Semantic annotation and textual exploration
Semantic analysis occupies an important place in the work of the RCLN team. With the development of the web and semantic technologies, this analysis tends to be encoded as a semantic annotation anchored in the source text: analyzing a text then amounts to affixing a coherent set of annotations to it, the semantics of these annotations being given by an explicit and more or less rich extra-linguistic formal model (a taxonomy, an ontology, a data graph).
Annotated corpora are used as laboratory data (to train or evaluate analyzers) but also serve in different types of applications.
Fully automatic semantic analysis processes are rare: human intervention is required to annotate training data, design the semantic model guiding the analysis, write extraction rules or correct the results. The quality and robustness of the proposed methods depend on a fair distribution between automatic calculation and interpretation.
Control the quality of manual annotations
Annotated data is essential to many NLP applications. Whether producing annotations or reusing annotated data, it is always important to control the quality of the annotations produced. We have proposed a method to manage annotation campaigns taking into account the annotation cost, the volume of annotated corpus and the expected quality. This method is based on an analysis grid which is used to evaluate a priori the complexity of an annotation task [ CI-6 ].
We also studied the “natural” or “usual” annotations found in folksonomies, whose resources are associated with labels.
Train semantic annotators
For simple annotation tasks (ie semantic labeling), annotation tools can be trained from corpora previously annotated by hand. However, as it is difficult to systematically annotate large corpora, approaches must be proposed to train the annotator with little data, even if it means correcting erroneous predictions afterwards.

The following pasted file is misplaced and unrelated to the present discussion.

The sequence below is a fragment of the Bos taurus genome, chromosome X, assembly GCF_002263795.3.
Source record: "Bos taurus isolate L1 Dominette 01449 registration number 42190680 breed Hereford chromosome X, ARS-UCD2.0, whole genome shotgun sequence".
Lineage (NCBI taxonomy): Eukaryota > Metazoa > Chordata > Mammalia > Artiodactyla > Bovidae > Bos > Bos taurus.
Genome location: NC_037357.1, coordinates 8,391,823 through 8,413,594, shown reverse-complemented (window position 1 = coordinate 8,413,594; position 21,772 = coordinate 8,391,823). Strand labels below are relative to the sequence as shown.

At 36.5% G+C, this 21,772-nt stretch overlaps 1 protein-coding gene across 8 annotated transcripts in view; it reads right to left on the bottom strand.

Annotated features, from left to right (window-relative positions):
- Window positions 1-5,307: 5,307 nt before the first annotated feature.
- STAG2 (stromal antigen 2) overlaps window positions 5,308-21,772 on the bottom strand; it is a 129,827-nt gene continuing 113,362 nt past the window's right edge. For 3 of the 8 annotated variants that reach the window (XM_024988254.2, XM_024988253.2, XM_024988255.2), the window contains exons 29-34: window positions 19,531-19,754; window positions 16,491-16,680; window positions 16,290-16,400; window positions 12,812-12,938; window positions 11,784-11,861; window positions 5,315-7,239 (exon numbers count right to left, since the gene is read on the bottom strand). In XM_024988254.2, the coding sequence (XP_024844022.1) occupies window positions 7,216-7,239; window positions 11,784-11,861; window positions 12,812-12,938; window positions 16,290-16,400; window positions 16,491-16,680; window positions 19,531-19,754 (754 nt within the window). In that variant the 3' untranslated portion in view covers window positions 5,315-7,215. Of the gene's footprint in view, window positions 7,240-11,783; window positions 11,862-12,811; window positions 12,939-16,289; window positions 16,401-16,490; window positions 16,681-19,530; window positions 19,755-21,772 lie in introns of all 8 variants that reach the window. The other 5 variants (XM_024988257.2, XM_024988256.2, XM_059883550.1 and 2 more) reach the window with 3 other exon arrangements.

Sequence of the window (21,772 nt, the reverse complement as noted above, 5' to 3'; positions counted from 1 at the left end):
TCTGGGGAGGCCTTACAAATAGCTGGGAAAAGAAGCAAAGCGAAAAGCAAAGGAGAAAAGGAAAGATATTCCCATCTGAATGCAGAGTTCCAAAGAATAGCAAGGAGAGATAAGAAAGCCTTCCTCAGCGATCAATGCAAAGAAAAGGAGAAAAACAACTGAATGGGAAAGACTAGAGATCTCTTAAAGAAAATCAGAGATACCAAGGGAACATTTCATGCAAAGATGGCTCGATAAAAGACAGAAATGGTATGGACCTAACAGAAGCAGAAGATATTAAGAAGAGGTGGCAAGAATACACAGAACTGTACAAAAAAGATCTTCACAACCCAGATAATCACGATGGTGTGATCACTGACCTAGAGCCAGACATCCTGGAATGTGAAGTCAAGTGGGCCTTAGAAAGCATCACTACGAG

To minimize the human effort required to write annotation rules or to annotate training data, we proposed a hybrid approach and an interactive system that allows the user to work in a dual way on the extraction rules. information and learning examples [CO-14, CO-31]. She shows in her thesis that learning on a reduced corpus, with in particular an active learning module for an intelligent selection of examples, allows a considerable gain in learning time without degrading performance.
We explored in parallel a method to predict semantic annotations based on a small training corpus by modeling the task as a segment-based statistical translation system [CO-39]. The approach, which has been tested on regulatory texts but with a reduced volume of initial annotations, shows that we can effectively assist the annotation work of human experts.
Combining analysis and interpretation
Thinking about the interaction between automatic semantic analysis and interpretation by the human analyst is essential for the implementation of automatic language processing methods in real context.
We have proposed a method and a tool (semex) for annotating regulatory texts to integrate them into decision support systems [CI-5]. It is a question of selecting in the texts the passages expressing the rules and formalizing them in order to be able to implement them in decision systems, explain the decisions taken, manage the consistency of the base of rules obtained and, if necessary, update it when the source texts evolve [TU-1].
The annotation of the rules of legal and regulatory texts is also useful for the analysis of legal sources and the interpretations that can be made of them [CI-44]. An abstract controlled language, hCL [CO-63], has been proposed as an annotation language and we have shown how natural language processing tools can help translate rules written in natural language into this controlled language. We are also studying the LegalRuleML standard as an alternative to hCL [CI-44].
As semantic annotation relies both on the analysis of textual data and on extra-linguistic knowledge, it is necessary to design a dynamic process linking knowledge review and analysis. This is the objective of Ivan Garrido Marquez’s thesis on blog annotations.